"Had a ww Talon that used a different vg system that allowed the side wires to be tight on ground. useful when launching in light conditions."
We keep making these ground breaking advancements in aeronautical technology and someday we'll have something to brag about.
I'm gonna have me a fully cantilever glider, with a straight, not swept aft wing, and a tail assembly. Might have a canard as well, the more the merrier. I won't have slack wires to annoy me, there won't be any wires. Why do we have side wires? Because we're so lazy and dumb we buy our gliders from a factory that makes them for us, and they of course can't do that unless they make a profit, and they can't make the profit if they don't make the glider as inexpensively as they can. They accomplish that by making them using relatively skinny aluminum tubes, which aren't strong enough to do the job on their own and so must be wire braced.
The math that is used to create a wing spar shows that if you double the height of it you quadruple it's strength. Have you ever looked at how much room there is between the lower surface and the upper one? If you made a spar that tall, you wouldn't need no stinkin' wires.
Hang gliding continues to screw itself by remaining addicted to the highly refined Rogallo/Dickenson formula of two LE tubes, a keel tube, and a X-bar and control bar, arranged to create a swept-aft tail less monoplane, or more romantically a "flying wing", which due to it's habit of tying wing twist to it's pitch stability has to have a bunch of extra parts to provide torsional rigidity, when if we take a hint from God or Evolution or both we'll come to the same conclusion they did millions of years ago.
You see that conclusion practically every time you look up, or maybe down if you happen to be flying at the time. How come the Red Tail Hawk isn't a swept-aft flying wing? I mean, if that is the preferred arrangement for a minimum weight to performance ratio glider, how come the Ravens don't look like that? Do you think that maybe God or Evolution tried that out a few million years ago, we call 'em Pterodackles or something like that, and decided the cost/benefit ratio wasn't adding up to what was needed?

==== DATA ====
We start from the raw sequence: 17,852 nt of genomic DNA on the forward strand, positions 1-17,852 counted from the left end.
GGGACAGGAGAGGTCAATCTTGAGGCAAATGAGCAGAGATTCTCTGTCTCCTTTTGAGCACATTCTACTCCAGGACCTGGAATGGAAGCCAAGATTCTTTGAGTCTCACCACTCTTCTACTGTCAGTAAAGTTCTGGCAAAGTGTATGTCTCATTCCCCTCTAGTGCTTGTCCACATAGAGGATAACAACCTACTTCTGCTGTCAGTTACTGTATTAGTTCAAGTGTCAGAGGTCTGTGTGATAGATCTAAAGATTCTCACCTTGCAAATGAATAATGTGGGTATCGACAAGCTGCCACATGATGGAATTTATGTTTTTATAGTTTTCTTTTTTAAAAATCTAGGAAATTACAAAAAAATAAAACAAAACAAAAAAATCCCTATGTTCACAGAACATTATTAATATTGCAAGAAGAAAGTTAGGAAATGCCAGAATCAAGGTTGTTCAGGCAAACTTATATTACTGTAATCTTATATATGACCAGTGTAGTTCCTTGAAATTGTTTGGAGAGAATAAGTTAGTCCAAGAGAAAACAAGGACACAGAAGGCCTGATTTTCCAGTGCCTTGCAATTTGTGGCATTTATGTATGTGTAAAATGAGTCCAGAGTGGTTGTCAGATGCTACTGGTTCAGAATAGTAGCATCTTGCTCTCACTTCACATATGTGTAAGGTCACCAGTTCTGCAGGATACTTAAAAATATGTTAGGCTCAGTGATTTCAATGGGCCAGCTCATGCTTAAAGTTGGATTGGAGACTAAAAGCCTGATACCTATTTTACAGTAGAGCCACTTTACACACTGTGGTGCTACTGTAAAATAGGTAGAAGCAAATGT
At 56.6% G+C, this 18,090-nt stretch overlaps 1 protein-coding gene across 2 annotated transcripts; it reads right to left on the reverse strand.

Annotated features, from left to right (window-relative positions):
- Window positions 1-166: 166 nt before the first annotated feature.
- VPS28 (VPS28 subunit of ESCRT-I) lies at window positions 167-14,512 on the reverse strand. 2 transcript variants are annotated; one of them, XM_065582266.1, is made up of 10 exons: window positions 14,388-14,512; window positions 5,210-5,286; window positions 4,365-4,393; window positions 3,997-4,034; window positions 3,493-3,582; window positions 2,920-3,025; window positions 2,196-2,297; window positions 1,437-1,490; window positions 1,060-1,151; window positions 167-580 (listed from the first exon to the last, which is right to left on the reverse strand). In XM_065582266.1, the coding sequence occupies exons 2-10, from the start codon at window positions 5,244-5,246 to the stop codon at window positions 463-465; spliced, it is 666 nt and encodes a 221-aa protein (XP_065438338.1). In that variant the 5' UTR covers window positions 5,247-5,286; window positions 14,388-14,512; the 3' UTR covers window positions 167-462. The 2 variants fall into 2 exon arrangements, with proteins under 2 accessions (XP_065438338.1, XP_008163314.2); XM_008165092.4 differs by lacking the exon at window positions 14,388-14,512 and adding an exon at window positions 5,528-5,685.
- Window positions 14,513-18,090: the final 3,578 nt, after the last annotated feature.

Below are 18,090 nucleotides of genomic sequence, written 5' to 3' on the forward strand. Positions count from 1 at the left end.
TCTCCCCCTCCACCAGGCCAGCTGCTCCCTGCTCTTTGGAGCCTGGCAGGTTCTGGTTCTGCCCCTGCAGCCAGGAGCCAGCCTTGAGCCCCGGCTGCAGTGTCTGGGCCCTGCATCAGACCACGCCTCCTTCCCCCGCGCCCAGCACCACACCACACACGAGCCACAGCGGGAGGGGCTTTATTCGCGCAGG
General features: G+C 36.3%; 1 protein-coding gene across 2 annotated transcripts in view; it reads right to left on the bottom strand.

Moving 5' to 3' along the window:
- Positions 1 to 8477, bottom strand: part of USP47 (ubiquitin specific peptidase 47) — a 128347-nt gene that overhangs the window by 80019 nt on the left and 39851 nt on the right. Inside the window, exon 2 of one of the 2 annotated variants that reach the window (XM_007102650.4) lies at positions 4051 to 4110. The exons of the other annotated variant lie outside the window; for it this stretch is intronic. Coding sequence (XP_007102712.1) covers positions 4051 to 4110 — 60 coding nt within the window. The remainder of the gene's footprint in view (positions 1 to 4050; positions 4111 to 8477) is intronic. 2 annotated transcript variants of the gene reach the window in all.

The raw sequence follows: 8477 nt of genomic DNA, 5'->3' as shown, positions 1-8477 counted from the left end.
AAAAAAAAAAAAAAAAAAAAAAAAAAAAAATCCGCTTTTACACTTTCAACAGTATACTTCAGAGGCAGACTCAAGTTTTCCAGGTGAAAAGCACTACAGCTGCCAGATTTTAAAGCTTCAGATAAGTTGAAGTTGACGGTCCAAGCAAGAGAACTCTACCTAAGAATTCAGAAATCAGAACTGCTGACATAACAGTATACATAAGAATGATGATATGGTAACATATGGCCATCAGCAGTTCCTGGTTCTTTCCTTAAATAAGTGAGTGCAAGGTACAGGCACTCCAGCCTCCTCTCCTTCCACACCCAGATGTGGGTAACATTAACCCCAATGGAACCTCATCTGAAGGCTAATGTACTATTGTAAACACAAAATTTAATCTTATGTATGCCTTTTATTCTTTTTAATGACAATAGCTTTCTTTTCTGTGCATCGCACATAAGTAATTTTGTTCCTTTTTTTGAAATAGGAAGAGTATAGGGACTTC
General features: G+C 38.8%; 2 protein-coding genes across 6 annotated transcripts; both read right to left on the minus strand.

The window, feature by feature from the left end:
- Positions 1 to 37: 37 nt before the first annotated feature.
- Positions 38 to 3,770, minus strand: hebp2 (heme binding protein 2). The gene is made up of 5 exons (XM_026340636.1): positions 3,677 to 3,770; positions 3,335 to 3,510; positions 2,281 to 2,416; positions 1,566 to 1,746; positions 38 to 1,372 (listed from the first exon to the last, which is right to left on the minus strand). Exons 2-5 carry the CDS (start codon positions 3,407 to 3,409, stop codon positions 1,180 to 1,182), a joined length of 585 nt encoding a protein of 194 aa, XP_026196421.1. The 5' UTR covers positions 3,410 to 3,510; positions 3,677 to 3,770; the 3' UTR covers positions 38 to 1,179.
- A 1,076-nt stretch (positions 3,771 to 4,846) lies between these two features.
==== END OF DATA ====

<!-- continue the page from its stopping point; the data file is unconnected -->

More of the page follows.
Well now, our Hg manufacturers aren't stupid, they have college degrees in aeronautical engineering and a lifetime of experience building our hang gliders, why they must be doing it right, after all there's no one competing with them using a design that resembles, in a fashion, the Red Tail Hawk. So I guess God and Evolution don't know what they are doing, Their designs have straight wings, that don't couple washout with pitch stability, no, they have a tail. Why, who ever heard of such nonsense! You can bet that if I pay off the right guy and get to Heaven I'm gonna have a talk about this travesty with the Big Guy hisself!
I'm having a lot of fun playing the role of Krusty the Kurmudgeon (you kids get off my lawn!) and poking fun at folks that are really good people but have found themselves, just like you and formerly me, addicted to a way of doing things, and along comes the paraglider and steals the show right out from under us. It was kind enough to put up all manner of signs, telling us well maybe just maybe, we oughta be looking for ways to make 'em lighter and slower, but the signs were in a language we weren't familiar with, so we ignored 'em and kept right on truckin', figuring that heavier and faster would be the route to success, blindly pursuing the dream of a foot-launched sailplane, ignoring for some reason the fact that the "sport" of sailplane soaring was not growing but diminishing. Oh well, maybe if we make 'em even faster and heavier things will get better.
Meanwhile, back at the Cross-Country Ranch, pilots were setting up on Crestline and the wind died down, so, unlike the pilots of the late 1970's, they broke down or didn't bother to unload the truck to begin with, and went home crying in their beer. You see, in the late'70's the gliders weren't so fast and not so heavy either. They didn't glide quite as flat as they do now, but they were generously equipped with gobs of wing area, and could be relatively easily launched in nil wind, and the pilots flew and partied in the LZ provided by the kindly Andy Jackson and his friendly wife Juanita.